In subsequent weeks, the forecasts for U.S. shale growth have been ratcheted up leaps and bounds, and the expected strong gains in output from shale have transformed into expectations of a tidal wave of new supply that will push U.S. production over 11 mb/d by the end of this year. Most analysts have since followed in the IEA’s footsteps and offered their own takes on how fast U.S. shale would grow.

OPEC is just getting around to acknowledging this fact. OPEC now says that global oil demand will rise by 1.6 mb/d this year, which will be more than offset by a global supply increase of 1.66 mb/d. Ultimately, this means that a little less OPEC production will be needed. The group revised down the need for its production by 200,000 bpd for 2018.

This complicates things for OPEC, but for now, the group will stay the course. OPEC’s report pointed to the sharp decline in inventories since last year. “It should be noted that the overhang has been reduced by 289 mb from January 2017,” OPEC wrote. OECD crude inventories are only 74 million barrels above the five-year average while refined product stocks are actually in a 24-million-barrel deficit relative to the seasonal norm. This suggests that the OPEC cuts have had a huge impact.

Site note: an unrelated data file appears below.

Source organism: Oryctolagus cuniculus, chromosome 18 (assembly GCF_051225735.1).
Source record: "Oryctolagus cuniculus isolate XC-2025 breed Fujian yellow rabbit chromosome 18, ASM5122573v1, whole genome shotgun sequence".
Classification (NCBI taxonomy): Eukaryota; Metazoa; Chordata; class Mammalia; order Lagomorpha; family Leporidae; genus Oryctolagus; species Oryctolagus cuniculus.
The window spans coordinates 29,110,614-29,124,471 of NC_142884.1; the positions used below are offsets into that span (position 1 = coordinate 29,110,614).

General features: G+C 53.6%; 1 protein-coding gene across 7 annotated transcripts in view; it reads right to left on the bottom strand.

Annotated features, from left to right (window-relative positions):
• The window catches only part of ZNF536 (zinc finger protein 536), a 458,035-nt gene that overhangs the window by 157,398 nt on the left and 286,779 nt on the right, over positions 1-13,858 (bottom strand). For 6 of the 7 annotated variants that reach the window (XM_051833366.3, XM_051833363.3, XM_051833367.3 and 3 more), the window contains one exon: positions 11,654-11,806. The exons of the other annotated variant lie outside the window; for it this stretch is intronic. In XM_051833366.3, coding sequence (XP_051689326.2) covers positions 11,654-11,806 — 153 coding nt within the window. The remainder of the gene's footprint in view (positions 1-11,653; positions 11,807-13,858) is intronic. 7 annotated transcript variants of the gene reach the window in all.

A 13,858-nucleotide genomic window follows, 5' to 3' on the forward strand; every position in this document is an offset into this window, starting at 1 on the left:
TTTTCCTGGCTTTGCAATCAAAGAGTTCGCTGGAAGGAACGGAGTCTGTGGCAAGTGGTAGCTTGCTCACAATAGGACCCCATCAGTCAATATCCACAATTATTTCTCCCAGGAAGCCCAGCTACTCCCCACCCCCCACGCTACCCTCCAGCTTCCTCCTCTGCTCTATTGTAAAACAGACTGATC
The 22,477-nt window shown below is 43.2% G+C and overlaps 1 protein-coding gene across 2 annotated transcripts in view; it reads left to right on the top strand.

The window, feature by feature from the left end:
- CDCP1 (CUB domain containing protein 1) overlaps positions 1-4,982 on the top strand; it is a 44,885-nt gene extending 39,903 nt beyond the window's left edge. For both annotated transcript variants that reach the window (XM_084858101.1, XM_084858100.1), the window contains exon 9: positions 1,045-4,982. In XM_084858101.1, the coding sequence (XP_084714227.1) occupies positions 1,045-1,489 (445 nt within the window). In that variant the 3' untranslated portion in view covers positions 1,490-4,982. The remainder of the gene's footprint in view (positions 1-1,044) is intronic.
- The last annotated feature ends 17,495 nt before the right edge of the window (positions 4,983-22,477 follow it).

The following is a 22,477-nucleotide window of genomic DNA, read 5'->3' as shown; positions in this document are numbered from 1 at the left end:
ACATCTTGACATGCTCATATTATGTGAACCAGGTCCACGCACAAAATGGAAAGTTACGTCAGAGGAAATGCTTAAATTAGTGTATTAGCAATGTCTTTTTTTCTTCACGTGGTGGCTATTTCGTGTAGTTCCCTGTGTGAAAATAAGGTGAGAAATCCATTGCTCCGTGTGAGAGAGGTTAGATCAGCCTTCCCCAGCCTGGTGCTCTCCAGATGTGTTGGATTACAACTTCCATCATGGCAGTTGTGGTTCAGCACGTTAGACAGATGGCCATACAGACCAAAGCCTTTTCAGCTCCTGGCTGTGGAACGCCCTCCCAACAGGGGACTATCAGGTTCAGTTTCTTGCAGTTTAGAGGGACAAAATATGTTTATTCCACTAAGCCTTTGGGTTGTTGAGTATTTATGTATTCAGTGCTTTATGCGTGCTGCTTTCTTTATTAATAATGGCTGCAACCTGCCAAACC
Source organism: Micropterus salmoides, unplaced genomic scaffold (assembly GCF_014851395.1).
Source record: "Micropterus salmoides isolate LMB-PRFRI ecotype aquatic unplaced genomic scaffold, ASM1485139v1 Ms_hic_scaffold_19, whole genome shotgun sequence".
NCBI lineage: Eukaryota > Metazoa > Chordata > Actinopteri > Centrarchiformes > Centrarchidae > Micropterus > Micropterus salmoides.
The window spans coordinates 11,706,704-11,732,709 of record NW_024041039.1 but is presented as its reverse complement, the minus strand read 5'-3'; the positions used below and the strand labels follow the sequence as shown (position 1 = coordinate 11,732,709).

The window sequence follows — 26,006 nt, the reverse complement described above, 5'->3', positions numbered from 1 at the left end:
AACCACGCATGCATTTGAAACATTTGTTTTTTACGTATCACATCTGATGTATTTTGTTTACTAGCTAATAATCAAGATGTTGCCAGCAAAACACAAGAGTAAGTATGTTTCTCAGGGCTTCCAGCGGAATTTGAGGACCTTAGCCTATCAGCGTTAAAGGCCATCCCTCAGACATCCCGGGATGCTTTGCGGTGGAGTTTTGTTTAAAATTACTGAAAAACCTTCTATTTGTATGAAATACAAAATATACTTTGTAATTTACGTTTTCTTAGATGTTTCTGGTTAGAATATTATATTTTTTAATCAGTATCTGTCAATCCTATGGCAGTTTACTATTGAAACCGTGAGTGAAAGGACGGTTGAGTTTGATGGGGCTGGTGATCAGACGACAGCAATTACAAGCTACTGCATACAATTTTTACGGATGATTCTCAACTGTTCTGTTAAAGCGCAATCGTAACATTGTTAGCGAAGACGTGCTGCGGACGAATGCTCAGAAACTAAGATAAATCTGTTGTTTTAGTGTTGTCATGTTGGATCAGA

Nevertheless, as expected, inventories have begun climbing again. OPEC noted the 13.7-million-barrel increase in stocks in January, the first increase in five months. If inventories continue to rise, even at a slow rate, the goal of bringing stocks back to the five-year average will remain elusive. All the while U.S. shale is surging, taking market share away from the cartel.

While there is speculation about what that might mean for the resolve of OPEC members in regards to the production limits, a more immediate response could come in the form of altering the overall metric used to define success. Reuters reports that Saudi oil minister Khalid al-Falih is looking at other measurements that could guide the OPEC cuts, such as non-OECD inventories, floating storage, and oil that is in transit. The problem with that is OECD inventories have always been the main metric precisely because that offers the best available data. Data on oil stocks in non-OECD countries is tricky and opaque.